Sagicor Financial profit projected to jump 50% on Scotia Life acquisition
The acquisition of Scotiabank's life insurance businesses in Jamaica and Trinidad & Tobago are projected to increase profit by 50 per cent for Sagicor Financial Corporation, SFC, Canadian filings indicate.
The prospective owner of Sagicor Financial, Alignvest of Canada, is also telegraphing that there are more deals to be made.
"The Scotia Life acquisition is not the only one we are working on. Sagicor is the natural consolidator in the region and is a true regional champion," said Alignvest partner and incoming chief financial officer at Sagicor, AndrÈ Mousseau, in the conference call on Wednesday.
"With our access to capital, we believe there are more accretive acquisitions to come," he added.
Alignvest's co-founders include Reza Satchu, a serial entrepreneur who flipped companies worth over US$900 million before he turned 40.
Profits at Sagicor are projected to hit US$115 million in 2020, up from US$77 million in 2019, US$44 million in 2018 after factoring a write-down on Barbados bonds, and US$62.1 million in 2017, Alignvest filings indicate.
Alignvest also indicated that it plans to spend US$240 million to acquire the Scotia insurance portfolio - split US$144 million for Scotia Jamaica Life Insurance Company and US$96 million for Scotia Life Trinidad & Tobago.
For Sagicor Financial, geographically, 46 per cent of the regional financial and insurance conglomerate's revenues come from its Jamaica operations, 14 per cent from Trinidad & Tobago, 14 per cent from Barbados, 13 per cent from the United States, and 13 per cent from other Caribbean countries.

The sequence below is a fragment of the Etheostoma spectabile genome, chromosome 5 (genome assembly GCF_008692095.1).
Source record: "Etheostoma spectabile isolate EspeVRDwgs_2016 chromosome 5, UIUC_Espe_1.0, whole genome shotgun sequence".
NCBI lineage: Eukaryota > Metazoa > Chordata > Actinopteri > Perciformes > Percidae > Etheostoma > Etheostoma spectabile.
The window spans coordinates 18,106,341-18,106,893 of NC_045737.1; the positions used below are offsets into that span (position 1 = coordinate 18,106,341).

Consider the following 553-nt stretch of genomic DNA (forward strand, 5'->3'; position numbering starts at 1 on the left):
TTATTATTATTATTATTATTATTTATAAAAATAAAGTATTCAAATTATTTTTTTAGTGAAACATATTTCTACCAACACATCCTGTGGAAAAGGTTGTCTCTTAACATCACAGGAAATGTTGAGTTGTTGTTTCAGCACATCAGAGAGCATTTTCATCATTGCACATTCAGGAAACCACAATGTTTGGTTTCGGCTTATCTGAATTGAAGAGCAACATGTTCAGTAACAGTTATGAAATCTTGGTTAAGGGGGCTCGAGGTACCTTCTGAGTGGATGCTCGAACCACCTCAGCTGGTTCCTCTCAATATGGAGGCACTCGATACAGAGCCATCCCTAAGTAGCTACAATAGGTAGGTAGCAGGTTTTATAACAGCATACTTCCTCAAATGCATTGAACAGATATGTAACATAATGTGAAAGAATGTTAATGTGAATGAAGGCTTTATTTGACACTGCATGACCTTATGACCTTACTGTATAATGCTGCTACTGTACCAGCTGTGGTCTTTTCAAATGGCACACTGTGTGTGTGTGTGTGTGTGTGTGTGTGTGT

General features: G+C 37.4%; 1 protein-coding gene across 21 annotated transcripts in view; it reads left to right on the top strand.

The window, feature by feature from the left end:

The projected rise in 2020 revenues are expected to come from US$8 million of 'organic' growth from existing operations and US$30 million in projected new revenues from the sale of Scotia life insurance portfolios in both countries to Sagicor.
The forecast for revenue growth is conservative, according to Alignvest. That's because revenue from the Scotia deal in Jamaica should start to flow to the Canadian company after June 2019. The deal is projected to close in the first half of 2020 in Trinidad & Tobago.
"While we believe, particularly Jamaica, that we will be able to be close by 2019, we are not putting any net income from the acquisitions in our 2019 projections," said Mousseau.
Additionally, the projections for profit do not include any possible plans to refinance US$320 million in Sagicor bonds at 8.87 per cent. Alignvest sees that rate as too high and wants to get a cheaper coupon rate going forward.
"These notes are callable in August 2019 and we believe there can be material savings, particularly with the additional equity we are injecting through the transaction and the additional earning power from the Scotia transaction. Any upside from that are not yet factored into our forward numbers," said Mousseau.
Alignvest announced its plans to acquire Sagicor Financial on Tuesday for US$536 million. Sagicor, which operates in 22 markets, is projected to hold US$7 billion in assets by 2019.
The projected decline in 2018 net profit is already factored into Sagicor's books since the September third-quarter, which recorded a US$43-million write-down of bonds due to the debt restructuring by the Barbados government that forms part of its reform deal with the International Monetary Fund. Sagicor has total exposure to Barbados government debt of US$242 million in a debt portfolio of US$4.2 billion, said Alignvest.